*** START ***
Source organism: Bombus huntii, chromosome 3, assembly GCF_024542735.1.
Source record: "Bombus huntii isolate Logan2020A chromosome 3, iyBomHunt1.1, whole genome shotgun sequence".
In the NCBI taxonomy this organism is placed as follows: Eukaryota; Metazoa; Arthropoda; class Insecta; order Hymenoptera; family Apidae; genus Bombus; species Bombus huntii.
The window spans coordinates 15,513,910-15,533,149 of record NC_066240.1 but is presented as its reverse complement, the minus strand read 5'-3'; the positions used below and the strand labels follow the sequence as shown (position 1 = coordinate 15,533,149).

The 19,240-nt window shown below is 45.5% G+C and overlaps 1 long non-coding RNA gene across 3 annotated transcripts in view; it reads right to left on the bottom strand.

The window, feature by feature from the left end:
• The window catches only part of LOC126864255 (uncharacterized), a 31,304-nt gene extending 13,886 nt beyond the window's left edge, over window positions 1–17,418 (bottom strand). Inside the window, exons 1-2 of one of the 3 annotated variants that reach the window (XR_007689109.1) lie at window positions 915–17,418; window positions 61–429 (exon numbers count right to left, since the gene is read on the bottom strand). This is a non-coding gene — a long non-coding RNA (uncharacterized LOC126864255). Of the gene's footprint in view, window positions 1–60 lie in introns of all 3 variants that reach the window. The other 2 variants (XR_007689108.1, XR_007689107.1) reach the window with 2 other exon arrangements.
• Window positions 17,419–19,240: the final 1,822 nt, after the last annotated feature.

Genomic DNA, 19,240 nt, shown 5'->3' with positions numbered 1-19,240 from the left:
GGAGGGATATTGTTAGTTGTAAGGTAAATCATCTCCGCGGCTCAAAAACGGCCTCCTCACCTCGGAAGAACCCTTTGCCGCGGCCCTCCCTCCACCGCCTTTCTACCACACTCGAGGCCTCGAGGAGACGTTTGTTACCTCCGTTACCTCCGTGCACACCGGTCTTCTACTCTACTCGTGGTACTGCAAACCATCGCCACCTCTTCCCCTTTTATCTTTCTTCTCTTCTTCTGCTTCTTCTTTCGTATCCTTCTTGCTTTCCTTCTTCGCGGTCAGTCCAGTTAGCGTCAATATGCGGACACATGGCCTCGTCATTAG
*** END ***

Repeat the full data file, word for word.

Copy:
Source organism: Bombus huntii, chromosome 3, assembly GCF_024542735.1.
Source record: "Bombus huntii isolate Logan2020A chromosome 3, iyBomHunt1.1, whole genome shotgun sequence".
In the NCBI taxonomy this organism is placed as follows: Eukaryota; Metazoa; Arthropoda; class Insecta; order Hymenoptera; family Apidae; genus Bombus; species Bombus huntii.
The window spans coordinates 15,513,910-15,533,149 of record NC_066240.1 but is presented as its reverse complement, the minus strand read 5'-3'; the positions used below and the strand labels follow the sequence as shown (position 1 = coordinate 15,533,149).

The 19,240-nt window shown below is 45.5% G+C and overlaps 1 long non-coding RNA gene across 3 annotated transcripts in view; it reads right to left on the bottom strand.

The window, feature by feature from the left end:
• The window catches only part of LOC126864255 (uncharacterized), a 31,304-nt gene extending 13,886 nt beyond the window's left edge, over window positions 1–17,418 (bottom strand). Inside the window, exons 1-2 of one of the 3 annotated variants that reach the window (XR_007689109.1) lie at window positions 915–17,418; window positions 61–429 (exon numbers count right to left, since the gene is read on the bottom strand). This is a non-coding gene — a long non-coding RNA (uncharacterized LOC126864255). Of the gene's footprint in view, window positions 1–60 lie in introns of all 3 variants that reach the window. The other 2 variants (XR_007689108.1, XR_007689107.1) reach the window with 2 other exon arrangements.
• Window positions 17,419–19,240: the final 1,822 nt, after the last annotated feature.

Genomic DNA, 19,240 nt, shown 5'->3' with positions numbered 1-19,240 from the left:
GGAGGGATATTGTTAGTTGTAAGGTAAATCATCTCCGCGGCTCAAAAACGGCCTCCTCACCTCGGAAGAACCCTTTGCCGCGGCCCTCCCTCCACCGCCTTTCTACCACACTCGAGGCCTCGAGGAGACGTTTGTTACCTCCGTTACCTCCGTGCACACCGGTCTTCTACTCTACTCGTGGTACTGCAAACCATCGCCACCTCTTCCCCTTTTATCTTTCTTCTCTTCTTCTGCTTCTTCTTTCGTATCCTTCTTGCTTTCCTTCTTCGCGGTCAGTCCAGTTAGCGTCAATATGCGGACACATGGCCTCGTCATTAG